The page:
According to the newly-updated guidelines for the management of patients with valvular heart disease, surgical aortic valve replacement is still the gold standard for treatment of symptomatic patients with severe aortic stenosis (AS).1 However, the guidelines point out that percutaneous aortic valvuloplasty (PAV) might be useful as a bridge to surgery in hemodynamically unstable patients, or as a form of palliation if surgery cannot be performed because of comorbid conditions.1 We report the use of PAV as a bridge to high-risk percutaneous coronary intervention (PCI) in a patient with refractory congestive heart failure, severe aortic stenosis, severe 3-vessel disease, severe left ventricular (LV) dysfunction and significant comorbidities that prohibited aortic valve replacement and coronary artery bypass grafting.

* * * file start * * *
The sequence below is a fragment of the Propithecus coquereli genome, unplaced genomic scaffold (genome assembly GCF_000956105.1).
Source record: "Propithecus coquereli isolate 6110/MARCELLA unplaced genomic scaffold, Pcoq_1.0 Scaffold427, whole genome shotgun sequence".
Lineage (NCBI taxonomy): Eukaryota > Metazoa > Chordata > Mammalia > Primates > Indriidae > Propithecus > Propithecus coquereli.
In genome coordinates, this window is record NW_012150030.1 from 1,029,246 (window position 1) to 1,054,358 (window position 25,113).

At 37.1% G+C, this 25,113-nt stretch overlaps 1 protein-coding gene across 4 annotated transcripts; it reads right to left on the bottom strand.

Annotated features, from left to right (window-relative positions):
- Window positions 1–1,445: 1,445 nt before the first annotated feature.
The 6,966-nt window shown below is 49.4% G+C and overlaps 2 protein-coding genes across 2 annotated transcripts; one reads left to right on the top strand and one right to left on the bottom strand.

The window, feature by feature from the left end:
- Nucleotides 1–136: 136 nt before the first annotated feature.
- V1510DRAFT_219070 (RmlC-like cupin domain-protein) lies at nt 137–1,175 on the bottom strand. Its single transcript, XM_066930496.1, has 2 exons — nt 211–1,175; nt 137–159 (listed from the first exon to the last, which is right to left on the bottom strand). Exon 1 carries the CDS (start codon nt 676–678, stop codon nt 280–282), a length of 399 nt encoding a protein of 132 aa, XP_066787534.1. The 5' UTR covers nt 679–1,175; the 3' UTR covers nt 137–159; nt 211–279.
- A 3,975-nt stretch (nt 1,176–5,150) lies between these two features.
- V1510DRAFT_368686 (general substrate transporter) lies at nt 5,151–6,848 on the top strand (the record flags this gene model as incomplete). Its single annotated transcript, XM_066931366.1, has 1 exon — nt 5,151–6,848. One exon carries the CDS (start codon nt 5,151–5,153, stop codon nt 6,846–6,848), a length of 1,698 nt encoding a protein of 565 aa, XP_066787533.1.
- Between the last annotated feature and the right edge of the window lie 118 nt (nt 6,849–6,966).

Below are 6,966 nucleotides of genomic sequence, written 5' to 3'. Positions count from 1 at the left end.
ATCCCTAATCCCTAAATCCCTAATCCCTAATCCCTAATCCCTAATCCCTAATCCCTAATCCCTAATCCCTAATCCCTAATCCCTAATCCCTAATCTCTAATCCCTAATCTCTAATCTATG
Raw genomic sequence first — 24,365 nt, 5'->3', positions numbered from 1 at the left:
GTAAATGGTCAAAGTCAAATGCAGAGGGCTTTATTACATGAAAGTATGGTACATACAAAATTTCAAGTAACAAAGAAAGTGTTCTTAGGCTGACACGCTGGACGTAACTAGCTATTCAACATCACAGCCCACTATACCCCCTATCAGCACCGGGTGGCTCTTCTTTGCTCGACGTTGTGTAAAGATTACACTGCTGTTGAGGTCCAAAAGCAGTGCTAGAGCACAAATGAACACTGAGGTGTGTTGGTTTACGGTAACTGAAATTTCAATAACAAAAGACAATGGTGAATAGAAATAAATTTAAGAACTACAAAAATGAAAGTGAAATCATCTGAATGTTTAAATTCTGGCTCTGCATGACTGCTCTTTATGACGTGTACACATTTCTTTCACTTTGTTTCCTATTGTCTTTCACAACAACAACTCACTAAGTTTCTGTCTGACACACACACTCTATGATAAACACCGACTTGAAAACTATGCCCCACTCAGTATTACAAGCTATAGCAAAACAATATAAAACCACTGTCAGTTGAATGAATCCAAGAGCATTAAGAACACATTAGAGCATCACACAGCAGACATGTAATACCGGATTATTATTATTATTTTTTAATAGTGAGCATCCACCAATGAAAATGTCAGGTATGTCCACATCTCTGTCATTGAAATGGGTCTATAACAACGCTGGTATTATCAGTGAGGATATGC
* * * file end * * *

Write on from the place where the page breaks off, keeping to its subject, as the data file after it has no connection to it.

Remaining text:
Case Report. A 65-year-old African-American male with severe coronary artery disease, severe AS, LV dysfunction and interstitial lung disease presented to the emergency room with severe shortness of breath. On physical examination, he exhibited bilateral rales, elevated jugular venous pressure, a systolic ejection murmur that radiated to his carotids with a decreased second heart sound, an S3 gallop, decreased carotid upstroke, peripheral edema and cool lower extremities. His heart rate and blood pressure were 113 beats/min and 99/71 mmHg, respectively. A 12- lead electrocardiogram showed new-onset atrial flutter with variable conduction, LV hypertrophy with strain, an old inferior infarct, right-axis deviation and ventricular ectopy. His peak troponin level and pro-BNP were 0.08 and 6,451, respectively. Chest X-ray showed pulmonary edema (Figure 1). Transthoracic echocardiography (TTE) revealed a LV ejection fraction (EF) of 10–15%, peak and mean aortic valve gradients of 51.8 mmHg and 31.2 mmHg, respectively and an estimated aortic valve area of 0.42 cm2 by the continuity equation (Figure 2). Coronary angiography revealed severe 3-vessel coronary artery disease with subtotal occlusion of both the proximal left anterior descending (LAD) and the mid-left circumflex (LCx) arteries with moderate-to-severe stenosis of the ostial right coronary artery (Figure 3). Right heart catheterization showed pulmonary artery pressure of 83/34 mmHg, right atrial pressure of 11 mmHg, pulmonary capillary wedge pressure of 37 mmHg, cardiac output of 4.38 l/minute and a cardiac index of 2.02 l/minute. Single-photon emission computed tomography thallium viability study revealed viable myocardium in all three coronary territories. His perioperative risk was felt to be very high secondary to his pulmonary condition, and was thus prohibitive of aortic valve replacement and coronary bypass grafting. Medical therapy was unsuccessful in alleviating his persistent pulmonary edema and was complicated by worsening renal function and marginal systemic blood pressure. The patient and his family opted to proceed with high-risk percutaneous interventions as the only alternatives to palliative care and end-of-life management. The patient thus underwent PAV utilizing a retrograde approach from the femoral artery via a 14 Fr Daig sheath (St. Jude Medical, Inc., Minnetonka, Minnesota) without any procedural complications (Figure 4). A transvenous pacemaker was inserted via an 8 Fr Daig sheath (St. Jude Medical) placed in the femoral vein. The respective LV end-diastolicpressure, peak and mean gradients across the aortic valve improved from 27 mmHg, 57 mmHg and 45 mmHg before PAV to 15 mmHg, 21 mmHg and 19 mmHg after PAV (Figure 4).